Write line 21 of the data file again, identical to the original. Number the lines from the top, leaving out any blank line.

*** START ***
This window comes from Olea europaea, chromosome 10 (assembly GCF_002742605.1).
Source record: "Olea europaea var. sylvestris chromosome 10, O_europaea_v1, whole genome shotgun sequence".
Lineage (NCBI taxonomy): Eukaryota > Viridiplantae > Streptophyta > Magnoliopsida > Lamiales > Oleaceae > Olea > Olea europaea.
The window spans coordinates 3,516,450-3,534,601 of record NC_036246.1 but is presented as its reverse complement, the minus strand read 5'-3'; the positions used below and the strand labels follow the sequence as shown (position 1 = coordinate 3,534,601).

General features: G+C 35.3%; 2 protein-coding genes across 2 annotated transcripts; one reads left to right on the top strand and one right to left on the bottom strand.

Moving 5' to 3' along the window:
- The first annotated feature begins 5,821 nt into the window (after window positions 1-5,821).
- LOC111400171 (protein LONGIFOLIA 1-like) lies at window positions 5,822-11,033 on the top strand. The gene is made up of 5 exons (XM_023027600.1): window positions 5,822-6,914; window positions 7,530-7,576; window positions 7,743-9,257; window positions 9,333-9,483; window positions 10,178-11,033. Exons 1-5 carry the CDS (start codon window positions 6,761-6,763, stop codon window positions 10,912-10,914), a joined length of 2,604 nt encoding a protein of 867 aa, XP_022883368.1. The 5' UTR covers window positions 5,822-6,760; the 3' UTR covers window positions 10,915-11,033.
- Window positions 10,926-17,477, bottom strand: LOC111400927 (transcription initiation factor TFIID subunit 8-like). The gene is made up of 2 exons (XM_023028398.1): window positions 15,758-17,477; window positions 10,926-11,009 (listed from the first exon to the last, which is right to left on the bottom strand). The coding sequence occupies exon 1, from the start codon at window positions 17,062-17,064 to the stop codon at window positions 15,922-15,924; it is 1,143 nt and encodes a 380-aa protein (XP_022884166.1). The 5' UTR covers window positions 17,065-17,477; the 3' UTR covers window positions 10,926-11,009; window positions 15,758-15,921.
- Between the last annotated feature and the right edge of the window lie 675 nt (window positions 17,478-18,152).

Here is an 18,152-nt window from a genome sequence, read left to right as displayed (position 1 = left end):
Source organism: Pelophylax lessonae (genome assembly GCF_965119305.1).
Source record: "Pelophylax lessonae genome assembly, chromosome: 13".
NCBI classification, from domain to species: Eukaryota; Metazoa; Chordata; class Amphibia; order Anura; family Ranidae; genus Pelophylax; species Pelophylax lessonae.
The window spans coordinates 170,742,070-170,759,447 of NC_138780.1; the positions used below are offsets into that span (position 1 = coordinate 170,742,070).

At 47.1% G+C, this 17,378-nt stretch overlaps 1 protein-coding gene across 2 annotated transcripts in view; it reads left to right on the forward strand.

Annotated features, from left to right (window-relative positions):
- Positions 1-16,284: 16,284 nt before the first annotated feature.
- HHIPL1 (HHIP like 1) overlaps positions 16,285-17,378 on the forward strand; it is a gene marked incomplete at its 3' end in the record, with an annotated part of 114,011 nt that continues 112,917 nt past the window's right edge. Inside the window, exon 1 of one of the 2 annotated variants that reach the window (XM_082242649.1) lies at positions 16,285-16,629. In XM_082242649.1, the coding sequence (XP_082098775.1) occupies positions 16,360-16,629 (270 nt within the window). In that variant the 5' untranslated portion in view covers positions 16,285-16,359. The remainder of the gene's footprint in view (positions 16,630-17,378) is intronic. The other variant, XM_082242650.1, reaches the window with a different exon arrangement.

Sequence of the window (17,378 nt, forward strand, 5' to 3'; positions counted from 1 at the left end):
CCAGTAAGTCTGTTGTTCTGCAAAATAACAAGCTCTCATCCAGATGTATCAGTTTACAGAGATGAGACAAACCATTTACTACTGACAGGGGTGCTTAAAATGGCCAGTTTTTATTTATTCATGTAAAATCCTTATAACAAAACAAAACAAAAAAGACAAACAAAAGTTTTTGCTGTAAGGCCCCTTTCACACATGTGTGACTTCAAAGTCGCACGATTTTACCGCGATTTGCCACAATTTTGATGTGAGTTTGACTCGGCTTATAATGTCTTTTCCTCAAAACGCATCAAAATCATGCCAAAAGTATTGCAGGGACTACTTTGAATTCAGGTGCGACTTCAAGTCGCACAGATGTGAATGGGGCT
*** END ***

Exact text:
CCAGTAAGTCTGTTGTTCTGCAAAATAACAAGCTCTCATCCAGATGTATCAGTTTACAGAGATGAGACAAACCATTTACTACTGACAGGGGTGCTTAAAATGGCCAGTTTTTATTTATTCATGTAAAATCCTTATAACAAAACAAAACAAAAAAGACAAACAAAAGTTTTTGCTGTAAGGCCCCTTTCACACATGTGTGACTTCAAAGTCGCACGATTTTACCGCGATTTGCCACAATTTTGATGTGAGTTTGACTCGGCTTATAATGTCTTTTCCTCAAAACGCATCAAAATCATGCCAAAAGTATTGCAGGGACTACTTTGAATTCAGGTGCGACTTCAAGTCGCACAGATGTGAATGGGGCT